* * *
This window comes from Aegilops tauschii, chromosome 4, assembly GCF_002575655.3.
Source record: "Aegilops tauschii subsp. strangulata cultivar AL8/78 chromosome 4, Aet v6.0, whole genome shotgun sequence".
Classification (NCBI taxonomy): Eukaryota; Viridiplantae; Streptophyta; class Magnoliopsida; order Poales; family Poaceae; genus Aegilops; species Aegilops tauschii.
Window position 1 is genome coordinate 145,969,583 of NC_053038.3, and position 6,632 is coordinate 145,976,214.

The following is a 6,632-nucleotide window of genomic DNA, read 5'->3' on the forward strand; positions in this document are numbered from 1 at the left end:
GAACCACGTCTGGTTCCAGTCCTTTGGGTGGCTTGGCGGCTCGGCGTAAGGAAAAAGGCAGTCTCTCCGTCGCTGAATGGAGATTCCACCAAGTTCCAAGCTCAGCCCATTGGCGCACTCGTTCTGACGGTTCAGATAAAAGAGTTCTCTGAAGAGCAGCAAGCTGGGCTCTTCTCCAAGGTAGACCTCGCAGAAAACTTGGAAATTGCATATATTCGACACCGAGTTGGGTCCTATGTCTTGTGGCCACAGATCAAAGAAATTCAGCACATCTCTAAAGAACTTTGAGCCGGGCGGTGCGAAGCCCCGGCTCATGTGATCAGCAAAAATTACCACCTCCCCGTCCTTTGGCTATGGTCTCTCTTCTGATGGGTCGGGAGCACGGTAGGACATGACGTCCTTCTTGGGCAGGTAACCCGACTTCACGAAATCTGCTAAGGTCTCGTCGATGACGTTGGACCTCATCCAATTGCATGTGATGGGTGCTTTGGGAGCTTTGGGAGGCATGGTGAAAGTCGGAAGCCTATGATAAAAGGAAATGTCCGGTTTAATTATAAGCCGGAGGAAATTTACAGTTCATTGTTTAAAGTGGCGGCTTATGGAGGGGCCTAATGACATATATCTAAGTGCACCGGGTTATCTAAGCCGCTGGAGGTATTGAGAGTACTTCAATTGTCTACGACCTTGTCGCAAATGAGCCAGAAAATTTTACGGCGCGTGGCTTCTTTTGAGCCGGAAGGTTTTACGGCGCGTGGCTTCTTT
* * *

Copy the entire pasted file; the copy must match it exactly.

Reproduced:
This window comes from Aegilops tauschii, chromosome 4, assembly GCF_002575655.3.
Source record: "Aegilops tauschii subsp. strangulata cultivar AL8/78 chromosome 4, Aet v6.0, whole genome shotgun sequence".
Classification (NCBI taxonomy): Eukaryota; Viridiplantae; Streptophyta; class Magnoliopsida; order Poales; family Poaceae; genus Aegilops; species Aegilops tauschii.
Window position 1 is genome coordinate 145,969,583 of NC_053038.3, and position 6,632 is coordinate 145,976,214.

The following is a 6,632-nucleotide window of genomic DNA, read 5'->3' on the forward strand; positions in this document are numbered from 1 at the left end:
GAACCACGTCTGGTTCCAGTCCTTTGGGTGGCTTGGCGGCTCGGCGTAAGGAAAAAGGCAGTCTCTCCGTCGCTGAATGGAGATTCCACCAAGTTCCAAGCTCAGCCCATTGGCGCACTCGTTCTGACGGTTCAGATAAAAGAGTTCTCTGAAGAGCAGCAAGCTGGGCTCTTCTCCAAGGTAGACCTCGCAGAAAACTTGGAAATTGCATATATTCGACACCGAGTTGGGTCCTATGTCTTGTGGCCACAGATCAAAGAAATTCAGCACATCTCTAAAGAACTTTGAGCCGGGCGGTGCGAAGCCCCGGCTCATGTGATCAGCAAAAATTACCACCTCCCCGTCCTTTGGCTATGGTCTCTCTTCTGATGGGTCGGGAGCACGGTAGGACATGACGTCCTTCTTGGGCAGGTAACCCGACTTCACGAAATCTGCTAAGGTCTCGTCGATGACGTTGGACCTCATCCAATTGCATGTGATGGGTGCTTTGGGAGCTTTGGGAGGCATGGTGAAAGTCGGAAGCCTATGATAAAAGGAAATGTCCGGTTTAATTATAAGCCGGAGGAAATTTACAGTTCATTGTTTAAAGTGGCGGCTTATGGAGGGGCCTAATGACATATATCTAAGTGCACCGGGTTATCTAAGCCGCTGGAGGTATTGAGAGTACTTCAATTGTCTACGACCTTGTCGCAAATGAGCCAGAAAATTTTACGGCGCGTGGCTTCTTTTGAGCCGGAAGGTTTTACGGCGCGTGGCTTCTTT